On December 9, 1980, Sister Mary Bridget died in the hospital at Shawville, Que. Sister had been taken in August by her family for a vacation at the home of her sister, Mrs. Nora Kelly, at Vinton, Que. On September 17, as she was preparing to return to the Motherhouse, she suffered a stroke and was admitted to the nearest hospital at Shawville. Although her condition improved somewhat and it was hoped that she could be brought back to Heathfield, further strokes prevented her being moved, and for almost three months she lingered in unconscious or semi-conscious state.
Our Superior General, Sister Muriel Gallagher, with Sister M. Teresa Cole, a relative, and other Sisters visited her and her niece, Sister Monica Shea, remained with her a good part of the time and was with her when she passed peacefully to God.
Sister Mary Bridget, known in the world as Helena Sloan, was born on April 20, 1893, a daughter of William Sloan and Ellen Hearty, at Vinton, Que. From this rural Irish settlement on the north-western shore of the Ottawa River, our Community received five of its members; besides Sister M. Bridget and Monica Shea, there was Sister M. Marcella Ferrigan and her nieces Sr. M. Priscilla and Sr. M. Matthia Cavanagh.
Sister M. Bridget was just nineteen when she entered the novitiate at St. Mary’s of the Lake, a new building to serve as an orphanage as well as a House of Formation. In her letter to the Superior General two years later asking to be admitted to profession she wrote: “I know that I shall ever be happy serving the poor, and I will do all I can to render myself serviceable to the Institute and a true spouse of Christ.” No one who knew Sister M Bridget will doubt that in her long active life of over 50 years, she kept that resolution.
Her special aptitude was for cooking and she served in the dietary departments of St. Mary’s of the Lake and St. Vincent de Paul Hospital, Brockville, and as housekeeper and cook on the teaching missions of Arnprior, Trenton and Batawa. As Monsignor Hanley said in his homily at the funeral Mass, she made possible by her hidden labour the achievements of the professional nurses, teachers, social workers, etc. which received recognition from the communities in which they were performed.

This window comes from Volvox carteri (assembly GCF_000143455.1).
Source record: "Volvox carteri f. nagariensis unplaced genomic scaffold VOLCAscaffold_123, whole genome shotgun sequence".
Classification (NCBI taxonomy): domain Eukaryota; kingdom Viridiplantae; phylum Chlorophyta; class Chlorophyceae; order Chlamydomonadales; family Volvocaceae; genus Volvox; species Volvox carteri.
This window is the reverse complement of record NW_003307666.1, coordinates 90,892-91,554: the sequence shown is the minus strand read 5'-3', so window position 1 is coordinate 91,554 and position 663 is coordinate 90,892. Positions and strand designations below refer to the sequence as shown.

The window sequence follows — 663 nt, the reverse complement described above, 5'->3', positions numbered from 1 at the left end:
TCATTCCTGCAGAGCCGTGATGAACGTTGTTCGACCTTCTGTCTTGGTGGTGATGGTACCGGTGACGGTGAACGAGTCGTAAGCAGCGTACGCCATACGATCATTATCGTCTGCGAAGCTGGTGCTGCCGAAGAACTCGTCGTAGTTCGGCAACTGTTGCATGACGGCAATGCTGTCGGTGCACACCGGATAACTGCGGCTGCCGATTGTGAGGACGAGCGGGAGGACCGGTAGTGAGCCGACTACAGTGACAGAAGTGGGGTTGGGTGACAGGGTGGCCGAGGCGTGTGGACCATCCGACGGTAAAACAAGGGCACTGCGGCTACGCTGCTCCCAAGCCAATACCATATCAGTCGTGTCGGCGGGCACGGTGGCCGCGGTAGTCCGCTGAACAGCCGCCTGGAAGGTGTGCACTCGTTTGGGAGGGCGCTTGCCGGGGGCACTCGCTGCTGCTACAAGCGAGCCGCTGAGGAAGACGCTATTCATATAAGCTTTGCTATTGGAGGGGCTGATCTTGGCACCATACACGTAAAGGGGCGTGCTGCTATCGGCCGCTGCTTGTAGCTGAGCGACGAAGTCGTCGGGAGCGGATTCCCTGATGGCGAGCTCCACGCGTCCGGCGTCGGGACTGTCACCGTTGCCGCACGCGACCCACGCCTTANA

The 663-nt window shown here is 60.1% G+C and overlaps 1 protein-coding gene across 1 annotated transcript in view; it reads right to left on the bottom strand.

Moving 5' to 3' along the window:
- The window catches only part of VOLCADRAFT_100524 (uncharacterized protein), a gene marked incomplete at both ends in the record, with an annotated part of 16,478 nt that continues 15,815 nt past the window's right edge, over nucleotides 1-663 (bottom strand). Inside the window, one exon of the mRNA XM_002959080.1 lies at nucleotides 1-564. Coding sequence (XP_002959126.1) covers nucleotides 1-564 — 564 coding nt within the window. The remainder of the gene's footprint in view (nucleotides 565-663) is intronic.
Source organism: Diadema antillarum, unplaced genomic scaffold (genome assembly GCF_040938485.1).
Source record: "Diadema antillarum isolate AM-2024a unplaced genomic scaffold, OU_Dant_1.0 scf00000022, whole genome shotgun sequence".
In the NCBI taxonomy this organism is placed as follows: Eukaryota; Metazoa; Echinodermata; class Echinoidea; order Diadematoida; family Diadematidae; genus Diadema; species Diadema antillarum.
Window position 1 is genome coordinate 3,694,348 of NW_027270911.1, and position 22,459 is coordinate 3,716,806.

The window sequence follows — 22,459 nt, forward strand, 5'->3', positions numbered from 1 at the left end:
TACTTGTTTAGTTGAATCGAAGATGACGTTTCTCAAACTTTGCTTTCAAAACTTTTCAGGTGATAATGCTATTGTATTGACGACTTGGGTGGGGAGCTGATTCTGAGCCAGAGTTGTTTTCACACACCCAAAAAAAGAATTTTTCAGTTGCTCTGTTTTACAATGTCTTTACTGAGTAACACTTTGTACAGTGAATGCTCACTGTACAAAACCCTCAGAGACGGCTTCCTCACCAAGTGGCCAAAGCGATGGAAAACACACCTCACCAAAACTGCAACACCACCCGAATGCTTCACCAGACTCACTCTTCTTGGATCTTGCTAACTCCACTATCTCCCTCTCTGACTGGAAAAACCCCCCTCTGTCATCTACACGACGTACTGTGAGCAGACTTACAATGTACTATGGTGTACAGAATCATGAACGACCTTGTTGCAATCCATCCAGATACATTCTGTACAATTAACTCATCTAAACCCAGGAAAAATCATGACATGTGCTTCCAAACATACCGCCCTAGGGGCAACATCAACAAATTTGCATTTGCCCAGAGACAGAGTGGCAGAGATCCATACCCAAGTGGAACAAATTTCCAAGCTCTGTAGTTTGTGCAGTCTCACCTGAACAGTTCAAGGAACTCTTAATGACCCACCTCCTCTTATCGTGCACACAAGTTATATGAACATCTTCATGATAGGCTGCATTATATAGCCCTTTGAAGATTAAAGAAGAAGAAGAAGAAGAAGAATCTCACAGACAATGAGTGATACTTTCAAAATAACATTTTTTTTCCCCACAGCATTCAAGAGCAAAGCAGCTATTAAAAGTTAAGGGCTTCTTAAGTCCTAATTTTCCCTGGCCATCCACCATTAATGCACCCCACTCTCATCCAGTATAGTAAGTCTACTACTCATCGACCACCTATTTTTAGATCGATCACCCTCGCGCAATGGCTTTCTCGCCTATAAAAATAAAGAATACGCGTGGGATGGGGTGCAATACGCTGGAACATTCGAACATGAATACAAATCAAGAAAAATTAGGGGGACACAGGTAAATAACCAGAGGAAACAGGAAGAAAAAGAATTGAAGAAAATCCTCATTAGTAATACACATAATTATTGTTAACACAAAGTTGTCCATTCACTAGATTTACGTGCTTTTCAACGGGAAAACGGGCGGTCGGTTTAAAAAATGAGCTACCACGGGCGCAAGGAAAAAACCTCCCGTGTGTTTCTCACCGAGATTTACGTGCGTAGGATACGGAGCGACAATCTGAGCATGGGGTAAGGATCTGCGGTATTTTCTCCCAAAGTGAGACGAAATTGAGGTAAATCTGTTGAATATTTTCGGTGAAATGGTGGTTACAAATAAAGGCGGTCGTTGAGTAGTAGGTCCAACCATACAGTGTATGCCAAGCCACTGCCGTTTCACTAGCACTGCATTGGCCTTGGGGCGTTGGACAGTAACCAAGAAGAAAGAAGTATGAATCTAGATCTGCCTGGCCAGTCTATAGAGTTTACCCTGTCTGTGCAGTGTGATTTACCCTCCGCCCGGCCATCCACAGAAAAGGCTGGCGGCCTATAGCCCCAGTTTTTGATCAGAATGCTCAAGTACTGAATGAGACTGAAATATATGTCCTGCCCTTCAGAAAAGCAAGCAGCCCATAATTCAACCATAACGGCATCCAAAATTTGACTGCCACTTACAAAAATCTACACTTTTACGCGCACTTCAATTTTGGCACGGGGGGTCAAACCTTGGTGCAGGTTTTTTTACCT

One section of society, however, (apart from her religious community) appreciated Sister M. Bridget’s services—the children. She had the Christ-like quality of a special love for the little ones. While at St. Mary’s Orphanage, she was deeply sympathetic with the lonely children. One woman, now over 70, living in California, who spent some years of her childhood at St. Mary’s and sends a donation four times a year to the Motherhouse, asks for her “cookie Sister”, Sister M. Bridget. In her last letter in November, 1980, she said, “I can still taste her cookies. They melted in my mouth.” A veteran of World War II, now unfortunately not practicing his religion, had kept an affectionate remembrance of Sister M. Bridget, who was especially kind to him while he was at the orphanage. Sister remembered him too and when told about him, said, “I felt sorry for him, he was such a lonely little fellow.” Children in the schools, too, were happy to be sent on a message to the convent where Sister M. Bridget was never too busy to receive them kindly and reward them with a cookie.
When she retired to the Marian Infirmary in 1966, she went occasionally to the diet kitchen and made buns for her companions on the floor.
She suffered much in these later years from impairment of hearing and sight, a hearing aid proved of no help, but removal of cataracts restored her vision enough that she was able to enjoy reading—particularly the Canadian Register—and to do creditable work in knitting. Most of the knitting went to the local St. Vincent de Paul Society.
Time did not hang heavily on her hands, for she devoted many hours to prayer. Until a few weeks before she left for her last vacation, she assisted, in a wheelchair, at two Masses daily.
In the absence of His Grace, Archbishop Wilhelm, Msgr. J.G. Hanley, Vicar General, offered the funeral Mass with Father Paul McAvoy, Chaplain, as concelebrant, Father D. Clement was also in attendance.
Of a family of ten, only two sisters survive – Mrs. Theresa Stewart of Hamilton and Mrs. Kelly of Vinton. Mrs. Stewart and several nieces and nephews attended the funeral in the chapel of the Motherhouse. Four nephews acted as pallbearers – Emmett Stuart, Dillon Kelly, Erin Franey and Edward Hunt in addition to the four Sister pallbearers as is our custom
We have every confidence that Jesus, Father of the Poor, who blessed the little children, met Sister M. Bridget with a mild and gracious countenance and will give her a place among those who are to be in His presence forever.